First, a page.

WATERVILLE — The first Monday in September is a day used to recognize the American labor movement and celebrate American workers. That was on full display Sunday afternoon, as the region’s labor council held its annual Labor Day picnic at Head of Falls.

The event’s keynote speaker, Sara Nelson, is the international president of the Association of Flight Attendants and will be visiting the state’s other labor councils on Monday. The Central Maine Labor Council held their celebration on Sunday, and Nelson visited it first. Nelson said she got involved with unions when she was first starting out as a flight attendant. After going to school to become a teacher, Nelson was convinced by a friend that the pay, hours, pension and other benefits were better for flight attendants, so Nelson drove to Chicago to apply at the airport. She said she didn’t know it at the time, but she didn’t just drive there for the job; she drove there for the union contract.

Nelson was stationed in Boston, living in an apartment with seven other women. Some of her flight attendant friends were already starting to get their first paychecks, but Nelson’s didn’t come. She waited, and when she asked her employers about it, she was told she would get her check soon. But soon didn’t seem to want to come.

Nelson said she started flying reserve assignment flights, just so she could have a free meal. Soon she was completely out of money, with no way to pay for food, but still she was told to wait for her check. Nelson said she started crying in the office when she was told that, tears starting to roll, when someone tapped her shoulder. Nelson turned, saw a woman with her checkbook, asking her how to spell her name. This woman gave her two things: a check and advice. The check was for $800. The advice was to call her union. Nelson did call her union, and the next day, her first check came.

“I learned everything I needed to know about my union in that moment,” she said.

Eventually, Nelson got more involved with her union, becoming a strike captain. She was working for United Airlines at the time, and then Sept. 11, 2001 occurred. She said she knew attendants on one of the planes. After that, she said United Airlines filed for bankruptcy, and in doing so, attempted to strip workers of their pensions, pay and jobs. Things continued to get worse, until one day, when she was doing communication work for the union, she was called by the company president, who said they were going to furlough 2,500 employees. Nelson told the president she needed a minute just to cry. After that, she said began sending out more union communications, that they were going to “fight like hell” to preserve their rights.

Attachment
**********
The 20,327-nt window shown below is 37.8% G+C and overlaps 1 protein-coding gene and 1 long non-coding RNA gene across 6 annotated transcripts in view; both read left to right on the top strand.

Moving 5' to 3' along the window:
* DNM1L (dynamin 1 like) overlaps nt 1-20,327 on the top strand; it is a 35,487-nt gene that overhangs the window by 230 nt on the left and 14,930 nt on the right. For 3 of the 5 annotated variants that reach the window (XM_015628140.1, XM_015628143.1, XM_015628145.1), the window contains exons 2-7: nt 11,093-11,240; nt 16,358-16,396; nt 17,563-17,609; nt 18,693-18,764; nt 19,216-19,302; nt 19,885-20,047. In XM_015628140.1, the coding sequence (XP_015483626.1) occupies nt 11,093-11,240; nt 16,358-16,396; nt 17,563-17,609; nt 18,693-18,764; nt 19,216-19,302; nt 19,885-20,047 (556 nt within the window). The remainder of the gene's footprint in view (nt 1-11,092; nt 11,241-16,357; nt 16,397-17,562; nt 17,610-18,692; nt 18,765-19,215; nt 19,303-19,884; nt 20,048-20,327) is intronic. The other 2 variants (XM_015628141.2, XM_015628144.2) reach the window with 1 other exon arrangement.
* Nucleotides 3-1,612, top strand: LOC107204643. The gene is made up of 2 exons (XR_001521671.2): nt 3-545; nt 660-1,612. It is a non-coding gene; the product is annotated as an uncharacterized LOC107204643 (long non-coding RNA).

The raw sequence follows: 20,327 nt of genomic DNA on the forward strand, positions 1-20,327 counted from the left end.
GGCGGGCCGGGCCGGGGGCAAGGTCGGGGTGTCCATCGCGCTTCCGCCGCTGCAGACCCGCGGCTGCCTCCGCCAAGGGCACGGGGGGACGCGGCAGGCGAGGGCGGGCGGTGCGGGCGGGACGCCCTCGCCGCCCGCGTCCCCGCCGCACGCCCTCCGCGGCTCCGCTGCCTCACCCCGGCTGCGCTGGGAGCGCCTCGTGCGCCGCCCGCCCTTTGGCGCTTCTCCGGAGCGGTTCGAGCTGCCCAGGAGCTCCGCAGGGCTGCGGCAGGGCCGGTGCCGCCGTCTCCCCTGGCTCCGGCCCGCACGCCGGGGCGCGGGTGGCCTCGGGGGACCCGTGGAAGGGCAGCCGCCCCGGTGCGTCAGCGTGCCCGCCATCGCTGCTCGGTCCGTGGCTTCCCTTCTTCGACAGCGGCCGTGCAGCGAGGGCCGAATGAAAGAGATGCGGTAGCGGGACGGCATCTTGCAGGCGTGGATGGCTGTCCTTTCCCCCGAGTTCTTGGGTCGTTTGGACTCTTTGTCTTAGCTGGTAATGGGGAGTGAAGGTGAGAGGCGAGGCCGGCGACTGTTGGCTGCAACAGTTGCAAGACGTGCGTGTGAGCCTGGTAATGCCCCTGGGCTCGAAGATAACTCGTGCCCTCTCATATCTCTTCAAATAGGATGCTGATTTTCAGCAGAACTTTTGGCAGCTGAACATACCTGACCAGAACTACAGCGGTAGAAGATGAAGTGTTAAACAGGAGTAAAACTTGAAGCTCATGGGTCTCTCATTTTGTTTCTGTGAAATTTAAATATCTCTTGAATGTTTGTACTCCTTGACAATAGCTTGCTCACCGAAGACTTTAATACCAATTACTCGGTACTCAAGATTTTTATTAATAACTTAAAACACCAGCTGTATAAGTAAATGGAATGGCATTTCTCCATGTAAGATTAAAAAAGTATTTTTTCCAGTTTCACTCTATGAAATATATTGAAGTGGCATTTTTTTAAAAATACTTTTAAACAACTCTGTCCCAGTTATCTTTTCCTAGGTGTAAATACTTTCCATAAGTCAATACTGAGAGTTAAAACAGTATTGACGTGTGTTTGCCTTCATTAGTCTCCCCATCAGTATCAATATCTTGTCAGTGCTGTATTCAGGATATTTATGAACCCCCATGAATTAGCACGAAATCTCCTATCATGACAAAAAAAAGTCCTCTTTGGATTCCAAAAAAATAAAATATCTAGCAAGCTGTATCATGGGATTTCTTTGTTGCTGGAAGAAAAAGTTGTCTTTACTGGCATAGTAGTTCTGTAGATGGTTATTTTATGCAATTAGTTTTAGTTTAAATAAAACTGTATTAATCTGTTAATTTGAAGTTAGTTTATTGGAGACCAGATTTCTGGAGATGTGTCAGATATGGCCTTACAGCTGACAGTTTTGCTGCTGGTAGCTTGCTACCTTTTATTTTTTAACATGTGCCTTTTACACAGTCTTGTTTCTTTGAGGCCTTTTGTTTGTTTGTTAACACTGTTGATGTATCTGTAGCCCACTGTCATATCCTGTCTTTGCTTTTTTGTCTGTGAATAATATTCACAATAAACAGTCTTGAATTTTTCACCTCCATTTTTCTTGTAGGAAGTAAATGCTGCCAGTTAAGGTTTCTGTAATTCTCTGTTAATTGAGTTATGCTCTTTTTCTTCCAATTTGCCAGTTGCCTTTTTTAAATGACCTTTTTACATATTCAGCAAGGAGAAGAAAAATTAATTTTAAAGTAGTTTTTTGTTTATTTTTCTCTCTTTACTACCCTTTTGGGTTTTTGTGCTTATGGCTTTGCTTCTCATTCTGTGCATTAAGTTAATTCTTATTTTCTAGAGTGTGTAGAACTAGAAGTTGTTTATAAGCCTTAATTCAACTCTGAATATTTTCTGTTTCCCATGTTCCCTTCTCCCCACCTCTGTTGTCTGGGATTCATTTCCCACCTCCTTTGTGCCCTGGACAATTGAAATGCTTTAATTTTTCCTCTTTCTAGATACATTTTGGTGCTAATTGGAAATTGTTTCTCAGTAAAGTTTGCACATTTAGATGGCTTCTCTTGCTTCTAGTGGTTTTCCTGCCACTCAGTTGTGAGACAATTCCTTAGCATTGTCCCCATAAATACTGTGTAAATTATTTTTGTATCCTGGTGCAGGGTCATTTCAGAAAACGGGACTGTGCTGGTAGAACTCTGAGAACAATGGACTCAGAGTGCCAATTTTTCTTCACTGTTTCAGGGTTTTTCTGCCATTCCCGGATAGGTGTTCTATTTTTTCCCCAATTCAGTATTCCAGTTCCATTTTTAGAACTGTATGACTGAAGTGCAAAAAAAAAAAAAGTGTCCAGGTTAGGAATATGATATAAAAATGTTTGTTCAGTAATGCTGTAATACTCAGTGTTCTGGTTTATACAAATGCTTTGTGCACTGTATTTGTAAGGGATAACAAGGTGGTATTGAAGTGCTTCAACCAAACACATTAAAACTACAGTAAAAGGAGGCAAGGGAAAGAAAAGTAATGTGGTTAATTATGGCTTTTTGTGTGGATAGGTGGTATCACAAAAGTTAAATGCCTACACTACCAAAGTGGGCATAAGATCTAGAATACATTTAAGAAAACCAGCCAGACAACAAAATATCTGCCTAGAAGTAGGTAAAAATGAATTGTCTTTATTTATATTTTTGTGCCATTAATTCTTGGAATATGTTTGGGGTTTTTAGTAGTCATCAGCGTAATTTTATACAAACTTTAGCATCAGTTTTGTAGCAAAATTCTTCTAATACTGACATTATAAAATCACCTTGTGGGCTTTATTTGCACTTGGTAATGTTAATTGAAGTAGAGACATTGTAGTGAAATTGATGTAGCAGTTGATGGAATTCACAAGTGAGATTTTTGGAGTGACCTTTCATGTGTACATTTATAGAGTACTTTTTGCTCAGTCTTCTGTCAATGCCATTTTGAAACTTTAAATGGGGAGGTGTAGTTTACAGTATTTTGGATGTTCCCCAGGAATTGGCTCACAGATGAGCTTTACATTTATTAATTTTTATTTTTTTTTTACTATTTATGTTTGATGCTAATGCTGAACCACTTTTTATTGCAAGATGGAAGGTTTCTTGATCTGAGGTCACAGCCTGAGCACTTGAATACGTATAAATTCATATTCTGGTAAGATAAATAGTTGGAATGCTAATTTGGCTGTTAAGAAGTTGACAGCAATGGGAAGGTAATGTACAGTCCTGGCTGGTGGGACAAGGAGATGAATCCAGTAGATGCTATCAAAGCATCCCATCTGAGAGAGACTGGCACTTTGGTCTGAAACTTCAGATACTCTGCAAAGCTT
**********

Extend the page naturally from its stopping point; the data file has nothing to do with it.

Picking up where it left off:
“We are the last check on corporate greed,” she said of unions, adding that the super-rich “won’t stop until they have everything.”

Nelson said unions and the labor movement are more important now than ever, especially in the wake of the devastation in Houston after Hurricane Harvey, since it is the labor movement preparing to rebuild Houston, she said.

“Together, we are going to make sure Houston rebuilds,” she said.

The Maine AFL-CIO — a federation of 160 local unions representing 42,000 workers and their labor councils — has established a Hurricane Harvey relief fund.

Nelson’s union is made up of 50,000 flight attendants, including 60 from Maine.

Josh Hartford, president of the Central Maine Labor Council, said this was the second time Waterville had played host to the event. In years’ past, it was held in Augusta’s Capital Park, but he said Waterville has a lot of union members, so the move made sense. He said the event was a way for any union member to come together and celebrate Labor Day and have a free lunch. He said over 20 local unions were represented in the Central Maine Labor Council, which is made up of four counties and constitutes about 7,000 members. There are three other labor councils in the state: the Southern, Eastern and Western labor councils.

Kathy Phelps, a hairdresser out of Winslow, was introduced to speak out on the Yes on 2 campaign, which seeks to expand Medicaid access. Phelps, who works 40 hours a week and has chronic obstructive pulmonary disease, said she lost her health care coverage in January of 2014 because she didn’t have dependents in the house.

“A lot of hard working people like myself don’t have health care coverage,” she told the few dozen people on the overcast Sunday afternoon.

Speaking of her illness, Phelps said it was a terrible feeling not to be able to breath, and said she was willing to do whatever it takes to make sure “every one of us has health care coverage.”

“Maine needs health care coverage,” she said.

Hartford said he hopes they will pass Yes on 2 in November, and there was a booth about the campaign at Head of Falls.

Cynthia Phinney, Maine AFL-CIO president, said advancing the rights of workers allows for an economy with working people at the center of it.

“Today is all about the workers and the working people,” she said.

Colin Ellis — 861-9253

[email protected]

Twitter: @colinoellis

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